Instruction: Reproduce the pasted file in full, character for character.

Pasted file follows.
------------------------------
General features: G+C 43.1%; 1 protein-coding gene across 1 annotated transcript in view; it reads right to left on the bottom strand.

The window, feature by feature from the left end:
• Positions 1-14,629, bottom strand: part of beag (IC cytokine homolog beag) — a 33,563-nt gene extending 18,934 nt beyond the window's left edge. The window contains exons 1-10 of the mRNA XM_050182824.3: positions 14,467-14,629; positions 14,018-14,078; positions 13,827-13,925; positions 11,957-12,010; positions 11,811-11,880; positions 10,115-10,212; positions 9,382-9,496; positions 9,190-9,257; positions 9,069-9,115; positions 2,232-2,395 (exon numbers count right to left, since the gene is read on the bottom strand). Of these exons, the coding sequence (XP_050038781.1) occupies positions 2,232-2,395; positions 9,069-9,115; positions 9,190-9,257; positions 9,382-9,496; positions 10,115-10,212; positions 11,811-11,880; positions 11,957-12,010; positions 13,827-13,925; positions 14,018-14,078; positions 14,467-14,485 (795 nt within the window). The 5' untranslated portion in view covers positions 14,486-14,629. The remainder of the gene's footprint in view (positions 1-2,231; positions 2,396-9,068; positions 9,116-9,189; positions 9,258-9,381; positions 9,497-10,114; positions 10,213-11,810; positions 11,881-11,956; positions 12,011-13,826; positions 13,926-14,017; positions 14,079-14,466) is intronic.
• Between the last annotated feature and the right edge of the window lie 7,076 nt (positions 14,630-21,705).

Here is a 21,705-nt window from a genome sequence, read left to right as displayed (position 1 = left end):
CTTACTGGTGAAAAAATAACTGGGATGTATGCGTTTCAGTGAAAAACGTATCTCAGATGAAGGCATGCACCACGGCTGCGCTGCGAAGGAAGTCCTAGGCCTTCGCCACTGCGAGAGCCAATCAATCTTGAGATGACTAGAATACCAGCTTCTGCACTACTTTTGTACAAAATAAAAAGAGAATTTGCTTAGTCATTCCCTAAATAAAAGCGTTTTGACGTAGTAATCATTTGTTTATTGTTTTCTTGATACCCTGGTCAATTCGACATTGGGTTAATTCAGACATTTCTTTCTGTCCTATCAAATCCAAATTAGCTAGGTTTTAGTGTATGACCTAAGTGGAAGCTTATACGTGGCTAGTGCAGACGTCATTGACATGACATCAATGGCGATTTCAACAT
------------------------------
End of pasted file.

General features: G+C 43.1%; 1 protein-coding gene across 1 annotated transcript in view; it reads right to left on the bottom strand.

The window, feature by feature from the left end:
• Positions 1-14,629, bottom strand: part of beag (IC cytokine homolog beag) — a 33,563-nt gene extending 18,934 nt beyond the window's left edge. The window contains exons 1-10 of the mRNA XM_050182824.3: positions 14,467-14,629; positions 14,018-14,078; positions 13,827-13,925; positions 11,957-12,010; positions 11,811-11,880; positions 10,115-10,212; positions 9,382-9,496; positions 9,190-9,257; positions 9,069-9,115; positions 2,232-2,395 (exon numbers count right to left, since the gene is read on the bottom strand). Of these exons, the coding sequence (XP_050038781.1) occupies positions 2,232-2,395; positions 9,069-9,115; positions 9,190-9,257; positions 9,382-9,496; positions 10,115-10,212; positions 11,811-11,880; positions 11,957-12,010; positions 13,827-13,925; positions 14,018-14,078; positions 14,467-14,485 (795 nt within the window). The 5' untranslated portion in view covers positions 14,486-14,629. The remainder of the gene's footprint in view (positions 1-2,231; positions 2,396-9,068; positions 9,116-9,189; positions 9,258-9,381; positions 9,497-10,114; positions 10,213-11,810; positions 11,881-11,956; positions 12,011-13,826; positions 13,926-14,017; positions 14,079-14,466) is intronic.
• Between the last annotated feature and the right edge of the window lie 7,076 nt (positions 14,630-21,705).

Here is a 21,705-nt window from a genome sequence, read left to right as displayed (position 1 = left end):
CTTACTGGTGAAAAAATAACTGGGATGTATGCGTTTCAGTGAAAAACGTATCTCAGATGAAGGCATGCACCACGGCTGCGCTGCGAAGGAAGTCCTAGGCCTTCGCCACTGCGAGAGCCAATCAATCTTGAGATGACTAGAATACCAGCTTCTGCACTACTTTTGTACAAAATAAAAAGAGAATTTGCTTAGTCATTCCCTAAATAAAAGCGTTTTGACGTAGTAATCATTTGTTTATTGTTTTCTTGATACCCTGGTCAATTCGACATTGGGTTAATTCAGACATTTCTTTCTGTCCTATCAAATCCAAATTAGCTAGGTTTTAGTGTATGACCTAAGTGGAAGCTTATACGTGGCTAGTGCAGACGTCATTGACATGACATCAATGGCGATTTCAACAT